Bank manager from Gosport 'overwhelmed' by Queen's Honour list award for her work during coronavirus lockdown

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A BANK manager from Gosport has been named in the Queen’s Honours list for continuing her professional and community work during the national lockdown even as her father was struck down by Covid-19.

Lisa Griffiths, who lives in Elson and manages the Barclays branches in Bishop’s Waltham and Chandlers Ford, has been made a Medallist of the Order of the British Empire (BEM).

The award recognises her work to support her family, her staff, and the wider community while her father was fighting for his life due to a Covid-19 infection and her mother was undergoing intensive cancer treatment.

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From weekly deliveries of care-packages for the staff treating her father at Queen Alexandra to well-being sessions for the staff at the Barclays branches, the mum-of-two has endeavoured put others first – but she couldn’t believe she was being honoured by the Queen.

From left, Lisa Griffiths, her dad Melvin in hospital, and Melvin after he returned home to his family.From left, Lisa Griffiths, her dad Melvin in hospital, and Melvin after he returned home to his family.
From left, Lisa Griffiths, her dad Melvin in hospital, and Melvin after he returned home to his family.

The 35-year-old said: ‘I got the email and I thought it was spam, so I just ignored it.

‘When I read it again, I had to google the Home Office contact to check it was real.

‘It took about three hours to sink in.’

‘This wasn’t about me – it was about me and my whole team.’

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Lisa praised her Barclays team for their help with bake-sales and fundraising runs to support the ‘amazing’ ICU team at Queen Alexandra hospital, who she credits for saving her father’s life.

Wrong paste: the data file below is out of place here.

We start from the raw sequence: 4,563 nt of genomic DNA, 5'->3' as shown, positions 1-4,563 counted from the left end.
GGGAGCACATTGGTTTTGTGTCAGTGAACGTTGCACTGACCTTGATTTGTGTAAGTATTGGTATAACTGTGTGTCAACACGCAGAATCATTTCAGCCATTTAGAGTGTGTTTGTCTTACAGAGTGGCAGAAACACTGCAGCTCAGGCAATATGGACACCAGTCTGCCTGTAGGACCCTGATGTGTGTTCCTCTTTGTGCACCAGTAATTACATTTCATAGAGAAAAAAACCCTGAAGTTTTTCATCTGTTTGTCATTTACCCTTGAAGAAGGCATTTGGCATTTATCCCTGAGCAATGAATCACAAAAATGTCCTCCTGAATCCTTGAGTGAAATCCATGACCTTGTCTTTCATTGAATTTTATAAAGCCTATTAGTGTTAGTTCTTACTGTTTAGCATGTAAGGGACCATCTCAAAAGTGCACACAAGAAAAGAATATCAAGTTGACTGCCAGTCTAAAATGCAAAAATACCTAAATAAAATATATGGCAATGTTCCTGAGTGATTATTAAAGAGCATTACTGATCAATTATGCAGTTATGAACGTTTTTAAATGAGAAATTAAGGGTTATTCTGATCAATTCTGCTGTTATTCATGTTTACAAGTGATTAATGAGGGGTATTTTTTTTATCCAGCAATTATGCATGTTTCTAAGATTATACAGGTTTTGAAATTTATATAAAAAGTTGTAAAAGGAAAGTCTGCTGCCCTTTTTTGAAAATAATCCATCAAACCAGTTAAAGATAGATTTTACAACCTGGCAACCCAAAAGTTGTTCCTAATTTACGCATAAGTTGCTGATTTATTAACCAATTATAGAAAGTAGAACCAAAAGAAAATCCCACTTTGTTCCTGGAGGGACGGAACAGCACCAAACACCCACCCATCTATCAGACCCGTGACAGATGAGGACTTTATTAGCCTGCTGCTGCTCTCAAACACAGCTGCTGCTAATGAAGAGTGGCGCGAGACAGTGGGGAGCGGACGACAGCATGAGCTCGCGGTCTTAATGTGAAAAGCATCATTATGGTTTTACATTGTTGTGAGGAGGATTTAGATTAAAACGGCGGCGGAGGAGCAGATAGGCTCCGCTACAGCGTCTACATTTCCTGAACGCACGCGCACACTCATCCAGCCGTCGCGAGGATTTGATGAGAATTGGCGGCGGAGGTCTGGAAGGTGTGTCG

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Her 62-year-old father, Melvin Slepcevic, spent six weeks in a coma after being diagnosed with Covid-19 in March – with Lisa and her family being told he was unlikely to survive his first 48 hours in hospital.

She said: ‘He was on 100 per cent oxygen, he had significant bleeds, he suffered kidney failure – all I wanted to do was see him and I couldn’t.’

But Lisa was able to overcome the restriction on visitors by securing a donation of 10 bluetooth speakers and 20 iPads from Barclays, allowing patients across the ICU to see and speak with their loved ones.

Lisa said: ‘The first time they tried to wake my dad up from the coma he was heavily sedated, but he he heard my mum’s voice he moved and seemed to recognise her – the whole family was there and we were in bits.

‘We think that kept him going.

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With Lisa’s parents now recovering at home, she added: ‘I can’t thank enough all the staff across Barclays and the NHS.’

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